Twinka Thiebaud

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Twinka Thiebaud
Twinka Thiebaud wiki.jpg
Born (1945-12-09) December 9, 1945 (age 75)
OccupationWriter, model
Years active1962–present
ChildrenSierra LeBaron Mellinger (b. 1979)

Twinka Thiebaud (December 9, 1945), is an American model who posed for many of the most important photographers of the 20th century.

A photograph depicting Thiebaud, "Imogen and Twinka at Yosemite" by Judy Dater, is considered among the most iconic photos in art history,[1] and was the first adult full frontal nude photograph published in Life magazine. Another photo of Thiebaud by Dater is included in The Woman's Eye (1973),[2] a book devoted to women photographers, and also served as the cover image.

Life and career[edit]

Early life[edit]

Twinka is the daughter of the American painter, Wayne Thiebaud and his wife Patricia Thiebaud, wed in 1943. Twinka was Wayne Thiebaud's first-born child.[3]

Born in Los Angeles, California on December 9, 1945, Twinka was raised in Los Angeles, New York City, and Sacramento, California where her father taught at the University of California, Davis. Upon her parents' divorce in 1958, she moved with her mother and sisters to Marin County, California where she attended Redwood High School. Her younger brother was the art dealer and gallerist Paul Thiebaud.

Modeling career[edit]

Seeking to become an actress, Twinka returned to Los Angeles from Marin. For a number of years she lived with the aging novelist Henry Miller in his Pacific Palisades home acting as his cook and caretaker; a family friend of Miller's, she was with him on the day he died.[4]

Simultaneously, she worked as an artist's model, becoming a favorite of Robert Heinecken, Judy Dater, Mary Ellen Mark, Arnold Newman, Lucien Clergue, Eikoh Hosoe, Ralph Gibson and Arthur Tress. Many of the images taken of Twinka at this time are in international private collections and have been shown in galleries and museums around the world, for example, the Uffizi in Florence, Italy and in New York's Museum of Modern Art. She also posed for her father throughout her life. One canvas, painted when she was 18 called Supine Woman, sold at Sotheby's on November 12, 2009 for $1,818,500[5] and is owned by the Crystal Bridges Museum of American Art.[6]

At home with Miller, Twinka discovered that he was a great talker, regaling his almost nightly guests with tales of his past and his work. Listening, she began to keep a notebook of her version of what he said each evening. Showing Henry her notes, he expressed enthusiasm, introducing her to his own publisher, Noel Young at Capra Press. The resulting book, Reflections, was published in 1981.[7]

Today, living in Portland, Oregon, she has published an extensive rewrite of Reflections. Now called What Doncha Know? about Henry Miller, it was published by Eio Books in February 2011.

A photograph depicting Thiebaud, "Imogen and Twinka at Yosemite" by Judy Dater, has become one of the most recognizable images caught by an American photographer.[citation needed] The photo was the first adult full frontal nude photograph published in Life magazine. The issue of Life came out in 1976 as a Bicentennial Special Issue and was devoted to and called "Remarkable American Women 1776–1976". "Because of her work in the 1970s...and in particular because of that one photograph of Imogen and Twinka...Dater has secured herself a place in photographic history."[8]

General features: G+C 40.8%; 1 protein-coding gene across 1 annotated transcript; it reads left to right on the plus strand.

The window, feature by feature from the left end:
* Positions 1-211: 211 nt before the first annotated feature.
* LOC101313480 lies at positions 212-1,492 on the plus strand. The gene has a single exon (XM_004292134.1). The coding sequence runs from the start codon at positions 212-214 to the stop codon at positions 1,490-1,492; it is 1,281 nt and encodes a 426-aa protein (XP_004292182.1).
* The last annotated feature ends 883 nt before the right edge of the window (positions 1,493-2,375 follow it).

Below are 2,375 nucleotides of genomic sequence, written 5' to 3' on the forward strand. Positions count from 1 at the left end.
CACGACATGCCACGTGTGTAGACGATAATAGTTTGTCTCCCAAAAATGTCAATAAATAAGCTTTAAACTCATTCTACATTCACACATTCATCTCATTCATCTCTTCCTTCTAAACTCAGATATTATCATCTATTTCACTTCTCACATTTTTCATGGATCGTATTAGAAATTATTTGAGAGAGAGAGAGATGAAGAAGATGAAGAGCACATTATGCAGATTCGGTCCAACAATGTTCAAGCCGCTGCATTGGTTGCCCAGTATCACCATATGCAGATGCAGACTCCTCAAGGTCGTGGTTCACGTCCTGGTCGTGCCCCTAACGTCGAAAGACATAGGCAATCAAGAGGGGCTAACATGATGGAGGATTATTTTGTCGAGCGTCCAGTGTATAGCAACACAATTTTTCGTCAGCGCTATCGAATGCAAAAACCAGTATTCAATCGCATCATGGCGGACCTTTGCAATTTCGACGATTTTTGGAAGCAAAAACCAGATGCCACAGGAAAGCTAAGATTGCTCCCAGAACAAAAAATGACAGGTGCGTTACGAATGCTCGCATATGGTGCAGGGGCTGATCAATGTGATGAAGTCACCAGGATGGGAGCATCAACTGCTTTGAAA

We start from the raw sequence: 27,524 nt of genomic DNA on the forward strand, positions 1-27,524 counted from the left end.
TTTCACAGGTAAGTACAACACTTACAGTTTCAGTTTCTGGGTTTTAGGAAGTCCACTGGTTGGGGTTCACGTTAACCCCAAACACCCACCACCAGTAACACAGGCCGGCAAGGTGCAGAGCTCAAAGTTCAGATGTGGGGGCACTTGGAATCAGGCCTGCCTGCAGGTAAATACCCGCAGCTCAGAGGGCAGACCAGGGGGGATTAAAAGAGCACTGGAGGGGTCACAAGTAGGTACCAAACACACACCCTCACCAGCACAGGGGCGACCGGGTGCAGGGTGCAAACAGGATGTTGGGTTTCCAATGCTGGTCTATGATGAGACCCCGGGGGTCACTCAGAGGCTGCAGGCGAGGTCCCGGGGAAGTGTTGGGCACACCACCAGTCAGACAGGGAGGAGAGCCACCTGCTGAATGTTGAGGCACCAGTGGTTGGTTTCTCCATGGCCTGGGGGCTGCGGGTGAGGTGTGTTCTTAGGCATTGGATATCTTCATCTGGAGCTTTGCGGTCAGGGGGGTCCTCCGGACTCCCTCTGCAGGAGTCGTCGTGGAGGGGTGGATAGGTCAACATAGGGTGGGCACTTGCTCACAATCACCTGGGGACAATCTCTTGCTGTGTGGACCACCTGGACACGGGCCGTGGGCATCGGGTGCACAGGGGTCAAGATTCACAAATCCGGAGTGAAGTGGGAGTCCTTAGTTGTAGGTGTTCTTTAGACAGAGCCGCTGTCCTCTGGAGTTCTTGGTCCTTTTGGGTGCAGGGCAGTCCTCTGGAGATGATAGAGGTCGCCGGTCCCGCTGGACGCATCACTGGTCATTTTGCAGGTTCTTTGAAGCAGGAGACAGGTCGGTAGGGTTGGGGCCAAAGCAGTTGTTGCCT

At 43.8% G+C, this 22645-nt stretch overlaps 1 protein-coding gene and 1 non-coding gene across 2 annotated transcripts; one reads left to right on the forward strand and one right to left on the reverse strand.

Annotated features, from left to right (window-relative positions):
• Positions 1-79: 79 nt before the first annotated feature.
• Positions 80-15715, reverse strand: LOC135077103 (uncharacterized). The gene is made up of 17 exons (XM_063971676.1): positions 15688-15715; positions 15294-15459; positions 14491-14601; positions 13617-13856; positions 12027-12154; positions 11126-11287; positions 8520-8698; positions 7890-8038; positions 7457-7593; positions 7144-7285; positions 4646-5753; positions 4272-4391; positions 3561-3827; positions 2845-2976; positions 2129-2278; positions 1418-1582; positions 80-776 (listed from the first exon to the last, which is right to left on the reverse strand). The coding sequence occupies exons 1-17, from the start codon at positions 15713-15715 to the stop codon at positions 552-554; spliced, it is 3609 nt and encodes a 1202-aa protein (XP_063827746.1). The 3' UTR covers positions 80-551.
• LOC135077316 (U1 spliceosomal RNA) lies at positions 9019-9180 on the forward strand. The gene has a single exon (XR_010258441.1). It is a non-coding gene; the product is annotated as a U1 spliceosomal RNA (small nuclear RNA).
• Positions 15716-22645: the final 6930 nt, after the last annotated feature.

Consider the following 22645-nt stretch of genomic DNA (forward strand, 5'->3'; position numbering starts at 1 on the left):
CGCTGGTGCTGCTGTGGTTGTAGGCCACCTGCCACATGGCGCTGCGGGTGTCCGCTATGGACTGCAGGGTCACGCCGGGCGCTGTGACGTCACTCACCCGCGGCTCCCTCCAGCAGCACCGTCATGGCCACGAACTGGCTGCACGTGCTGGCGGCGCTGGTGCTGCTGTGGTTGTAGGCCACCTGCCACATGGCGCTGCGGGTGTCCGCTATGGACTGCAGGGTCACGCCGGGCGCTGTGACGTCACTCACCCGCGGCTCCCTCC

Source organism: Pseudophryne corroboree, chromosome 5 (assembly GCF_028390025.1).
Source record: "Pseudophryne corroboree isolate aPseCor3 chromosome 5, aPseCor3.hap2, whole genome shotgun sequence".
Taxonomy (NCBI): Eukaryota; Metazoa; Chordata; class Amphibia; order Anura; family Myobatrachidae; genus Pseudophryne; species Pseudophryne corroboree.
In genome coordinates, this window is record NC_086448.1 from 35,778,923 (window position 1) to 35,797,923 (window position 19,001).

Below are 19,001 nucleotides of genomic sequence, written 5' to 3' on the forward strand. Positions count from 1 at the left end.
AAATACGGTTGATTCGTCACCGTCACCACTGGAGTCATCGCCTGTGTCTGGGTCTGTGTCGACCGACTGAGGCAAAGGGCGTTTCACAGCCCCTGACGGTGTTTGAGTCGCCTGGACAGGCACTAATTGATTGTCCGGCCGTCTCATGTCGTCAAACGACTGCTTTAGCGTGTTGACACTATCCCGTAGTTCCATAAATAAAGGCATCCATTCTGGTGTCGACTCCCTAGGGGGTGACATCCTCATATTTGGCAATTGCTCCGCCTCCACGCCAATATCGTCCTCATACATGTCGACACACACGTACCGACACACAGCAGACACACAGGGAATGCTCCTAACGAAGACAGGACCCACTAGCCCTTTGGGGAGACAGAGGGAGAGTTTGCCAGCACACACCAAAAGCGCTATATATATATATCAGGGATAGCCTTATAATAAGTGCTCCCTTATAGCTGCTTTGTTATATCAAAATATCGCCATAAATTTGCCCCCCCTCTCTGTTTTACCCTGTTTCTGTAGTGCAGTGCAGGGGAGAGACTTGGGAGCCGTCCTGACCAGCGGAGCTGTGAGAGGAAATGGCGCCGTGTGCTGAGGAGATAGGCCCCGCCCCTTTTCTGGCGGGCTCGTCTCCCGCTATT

Another photo of Twinka by Dater is included in Anne Wilkes Tucker's compilation, The Woman's Eye (1973),[9] a book devoted to women photographers, and also served as the cover image. Reviewing it, Anemone Hartocollis of The Harvard Crimson wrote: "These aren't demurring women about to extend or accept an invitation, they confront you with their sexuality. Some are beautiful, yet that's not what attracts attention. These women are provocative because their individuality and intellectuality aren't stifled by unctuous idealization. The photographs are precisely detailed, untouched, and of theatrical intensity. One, called "Twinka," is confusing. A frail, attractive girl wearing a diaphanous dress crouches at the base of a gnarled redwood, one arm spanning her breast to clutch a low branch. But her uncanny expression could never be elicited or tolerated by a male photographer: her eyes bore straight out, wide and threatening."

Later years[edit]

Thiebaud has resided in Portland, Oregon, since 1993, working as a painter,[10] as well as for the on-campus food service company at Reed College.[4] Commenting in 2008 on her relocating to Portland, Thiebaud said: "I wanted to be in a city where there were readers. Portland has a wonderful neighborhood feel; all these little villages strung together like a beautiful necklace."[4]

References[edit]

  1. ^ Curiel, Jonathan (September 6, 2018). "Twinka Twinka, Little Star". SF Weekly. Archived from the original on July 19, 2019.
  2. ^ The Woman's Eye, Alfred A. Knopf, 1973, ISBN 0-394-48678-1
  3. ^ Oral history interview with Wayne Thiebaud, 2001 May 17–18, Archives of American Art, Smithsonian Institution.
  4. ^ a b c Beck, Byron (January 29, 2008). "Lifestyles of the Rich & Fame-ish". Willamette Week. Portland, Oregon. Archived from the original on July 19, 2019.
  5. ^ Supine Woman, Sothebys.com
  6. ^ Supine Woman crystalbridges.org. Retrieved 18 April 2021
  7. ^ (0884961664 ISBN 978-0-88496-166-6) Henry Miller's letter to The Stroker, also see Review of "Reflections" published in Nice, 1981
  8. ^ Fallis, Greg. Judy Dater, Sunday Salon with Greg Fallis, UTATA.org
  9. ^ The Woman's Eye, Alfred A. Knopf, 1973, ISBN 0-394-48678-1
  10. ^ Sunstone, Paul (April 11, 2017). "An Interview with Twinka Thiebaud". Café Philos. Archived from the original on July 19, 2019.

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